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Title: The cyanobacterial taxis protein HmpF regulates type IV pilus activity in response to light

Motility is ubiquitous in prokaryotic organisms including the photosynthetic cyanobacteria where surface motility powered by type 4 pili (T4P) is common and facilitates phototaxis to seek out favorable light environments. In cyanobacteria, chemotaxis-like systems are known to regulate motility and phototaxis. The characterized phototaxis systems rely on methyl-accepting chemotaxis proteins containing bilin-binding GAF domains capable of directly sensing light, and the mechanism by which they regulate the T4P is largely undefined. In this study we demonstrate that cyanobacteria possess a second, GAF-independent, means of sensing light to regulate motility and provide insight into how a chemotaxis-like system regulates the T4P motors. A combination of genetic, cytological, and protein–protein interaction analyses, along with experiments using the proton ionophore carbonyl cyanide m-chlorophenyl hydrazine, indicate that the Hmp chemotaxis-like system of the model filamentous cyanobacteriumNostoc punctiformeis capable of sensing light indirectly, possibly via alterations in proton motive force, and modulates direct interaction between the cyanobacterial taxis protein HmpF, and Hfq, PilT1, and PilT2 to regulate the T4P motors. Given that the Hmp system is widely conserved in cyanobacteria, and the finding from this study that orthologs of HmpF and T4P proteins from the distantly related model unicellular cyanobacteriumSynechocystissp. strain PCC6803 interact in a similar manner to theirN. punctiformecounterparts, it is likely that this represents a ubiquitous means of regulating motility in response to light in cyanobacteria.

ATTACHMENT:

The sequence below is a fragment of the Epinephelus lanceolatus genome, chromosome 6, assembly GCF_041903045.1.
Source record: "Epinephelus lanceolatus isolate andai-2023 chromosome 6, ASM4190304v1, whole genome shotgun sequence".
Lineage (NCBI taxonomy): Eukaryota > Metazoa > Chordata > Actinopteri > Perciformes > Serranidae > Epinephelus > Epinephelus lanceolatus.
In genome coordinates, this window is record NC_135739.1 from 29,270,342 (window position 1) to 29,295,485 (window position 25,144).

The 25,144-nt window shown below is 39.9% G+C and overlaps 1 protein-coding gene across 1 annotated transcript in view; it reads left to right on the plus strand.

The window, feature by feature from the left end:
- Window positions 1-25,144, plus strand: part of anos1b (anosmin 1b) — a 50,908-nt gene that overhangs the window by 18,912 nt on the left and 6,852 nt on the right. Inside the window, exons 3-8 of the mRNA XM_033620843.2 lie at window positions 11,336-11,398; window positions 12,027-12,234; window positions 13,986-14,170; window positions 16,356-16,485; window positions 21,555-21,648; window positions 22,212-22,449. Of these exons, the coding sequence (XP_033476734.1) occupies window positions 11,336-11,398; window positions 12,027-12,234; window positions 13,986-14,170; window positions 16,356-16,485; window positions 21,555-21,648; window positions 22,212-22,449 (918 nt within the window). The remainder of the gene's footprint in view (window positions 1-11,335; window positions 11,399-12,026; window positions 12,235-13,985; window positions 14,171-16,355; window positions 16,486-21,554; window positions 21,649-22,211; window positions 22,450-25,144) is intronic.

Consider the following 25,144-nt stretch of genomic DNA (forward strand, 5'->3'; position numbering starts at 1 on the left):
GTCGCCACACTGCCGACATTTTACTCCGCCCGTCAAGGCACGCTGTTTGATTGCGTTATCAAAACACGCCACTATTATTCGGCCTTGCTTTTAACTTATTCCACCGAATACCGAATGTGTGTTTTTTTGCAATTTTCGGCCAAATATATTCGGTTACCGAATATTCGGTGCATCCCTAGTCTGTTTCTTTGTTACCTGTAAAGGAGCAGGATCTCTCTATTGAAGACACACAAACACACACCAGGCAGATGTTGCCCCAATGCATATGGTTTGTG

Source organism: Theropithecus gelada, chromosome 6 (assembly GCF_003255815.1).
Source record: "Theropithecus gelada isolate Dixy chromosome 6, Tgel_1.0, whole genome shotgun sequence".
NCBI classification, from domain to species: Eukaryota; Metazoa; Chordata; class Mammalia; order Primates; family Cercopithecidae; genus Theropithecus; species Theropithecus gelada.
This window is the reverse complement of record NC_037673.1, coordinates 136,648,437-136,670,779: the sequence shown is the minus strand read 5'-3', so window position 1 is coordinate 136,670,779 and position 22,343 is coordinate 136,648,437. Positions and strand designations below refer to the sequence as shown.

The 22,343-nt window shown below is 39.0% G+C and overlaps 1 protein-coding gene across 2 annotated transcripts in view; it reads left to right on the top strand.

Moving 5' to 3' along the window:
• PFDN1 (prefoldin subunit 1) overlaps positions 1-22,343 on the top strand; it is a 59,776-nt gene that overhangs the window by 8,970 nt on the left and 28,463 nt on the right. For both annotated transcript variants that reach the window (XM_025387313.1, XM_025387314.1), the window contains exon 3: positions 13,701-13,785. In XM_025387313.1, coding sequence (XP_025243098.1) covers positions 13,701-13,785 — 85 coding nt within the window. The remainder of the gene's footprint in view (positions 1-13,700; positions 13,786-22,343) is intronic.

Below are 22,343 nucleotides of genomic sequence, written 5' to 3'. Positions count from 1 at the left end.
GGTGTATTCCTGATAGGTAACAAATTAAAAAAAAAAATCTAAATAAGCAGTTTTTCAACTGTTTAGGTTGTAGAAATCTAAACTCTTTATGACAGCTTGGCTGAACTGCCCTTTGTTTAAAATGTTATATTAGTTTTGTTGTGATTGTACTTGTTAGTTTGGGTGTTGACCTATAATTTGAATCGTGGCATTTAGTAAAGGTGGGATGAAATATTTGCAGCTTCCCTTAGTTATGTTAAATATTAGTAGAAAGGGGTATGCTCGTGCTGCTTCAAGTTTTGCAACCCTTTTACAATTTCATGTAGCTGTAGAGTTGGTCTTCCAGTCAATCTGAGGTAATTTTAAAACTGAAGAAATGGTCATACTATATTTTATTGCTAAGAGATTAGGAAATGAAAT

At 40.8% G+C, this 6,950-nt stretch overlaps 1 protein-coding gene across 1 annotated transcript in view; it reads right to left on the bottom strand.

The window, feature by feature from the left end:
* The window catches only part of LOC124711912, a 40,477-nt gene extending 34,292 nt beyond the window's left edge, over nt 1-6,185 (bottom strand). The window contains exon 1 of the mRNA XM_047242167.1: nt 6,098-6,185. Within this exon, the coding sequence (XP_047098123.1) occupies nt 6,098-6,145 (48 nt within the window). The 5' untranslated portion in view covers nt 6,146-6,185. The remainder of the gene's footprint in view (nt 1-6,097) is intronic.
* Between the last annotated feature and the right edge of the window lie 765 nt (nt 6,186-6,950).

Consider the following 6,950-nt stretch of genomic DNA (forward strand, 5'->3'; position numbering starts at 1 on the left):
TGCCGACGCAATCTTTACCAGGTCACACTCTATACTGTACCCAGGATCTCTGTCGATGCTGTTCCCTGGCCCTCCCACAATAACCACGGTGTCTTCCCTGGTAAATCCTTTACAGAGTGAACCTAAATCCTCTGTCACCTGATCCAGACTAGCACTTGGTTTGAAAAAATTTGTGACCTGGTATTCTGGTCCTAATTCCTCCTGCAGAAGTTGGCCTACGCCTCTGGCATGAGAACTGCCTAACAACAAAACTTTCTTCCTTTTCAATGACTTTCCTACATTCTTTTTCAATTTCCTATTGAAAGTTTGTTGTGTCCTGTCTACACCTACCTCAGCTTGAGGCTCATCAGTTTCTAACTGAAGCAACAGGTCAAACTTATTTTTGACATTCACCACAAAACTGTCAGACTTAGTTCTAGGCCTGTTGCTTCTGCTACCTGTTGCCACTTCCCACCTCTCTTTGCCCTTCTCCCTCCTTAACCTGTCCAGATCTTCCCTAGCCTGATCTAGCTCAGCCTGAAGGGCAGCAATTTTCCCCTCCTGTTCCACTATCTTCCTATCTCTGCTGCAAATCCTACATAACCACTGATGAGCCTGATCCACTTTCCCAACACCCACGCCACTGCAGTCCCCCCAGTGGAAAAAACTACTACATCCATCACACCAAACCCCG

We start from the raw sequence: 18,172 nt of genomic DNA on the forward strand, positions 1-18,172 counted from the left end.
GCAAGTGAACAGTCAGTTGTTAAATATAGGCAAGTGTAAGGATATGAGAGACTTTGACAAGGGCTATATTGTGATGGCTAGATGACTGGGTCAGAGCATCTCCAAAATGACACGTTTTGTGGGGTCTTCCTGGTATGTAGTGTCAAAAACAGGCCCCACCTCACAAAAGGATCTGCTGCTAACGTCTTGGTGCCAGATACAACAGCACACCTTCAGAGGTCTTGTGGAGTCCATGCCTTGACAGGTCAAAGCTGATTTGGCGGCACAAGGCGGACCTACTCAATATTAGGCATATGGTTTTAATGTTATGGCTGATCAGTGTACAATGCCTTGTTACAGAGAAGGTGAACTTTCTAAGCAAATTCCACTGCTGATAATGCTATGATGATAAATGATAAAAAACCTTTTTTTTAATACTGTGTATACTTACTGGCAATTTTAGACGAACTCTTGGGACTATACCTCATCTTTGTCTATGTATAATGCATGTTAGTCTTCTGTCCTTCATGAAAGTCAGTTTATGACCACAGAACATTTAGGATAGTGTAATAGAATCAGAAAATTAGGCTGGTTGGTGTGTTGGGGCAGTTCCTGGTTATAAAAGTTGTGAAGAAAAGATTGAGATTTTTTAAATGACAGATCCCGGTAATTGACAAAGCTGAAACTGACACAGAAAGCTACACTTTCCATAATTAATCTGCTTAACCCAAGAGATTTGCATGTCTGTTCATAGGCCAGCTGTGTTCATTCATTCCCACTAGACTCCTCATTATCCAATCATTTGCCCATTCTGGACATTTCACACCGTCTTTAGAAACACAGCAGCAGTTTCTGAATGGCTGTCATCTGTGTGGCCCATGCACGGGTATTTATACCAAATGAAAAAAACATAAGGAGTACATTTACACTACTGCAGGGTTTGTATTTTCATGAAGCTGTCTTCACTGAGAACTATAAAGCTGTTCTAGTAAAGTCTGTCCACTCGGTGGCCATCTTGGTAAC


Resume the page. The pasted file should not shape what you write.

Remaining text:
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Publisher / Repository:
Proceedings of the National Academy of Sciences
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Journal Name:
Proceedings of the National Academy of Sciences
Page Range / eLocation ID:
Article No. e2023988118
Medium: X
Sponsoring Org:
National Science Foundation
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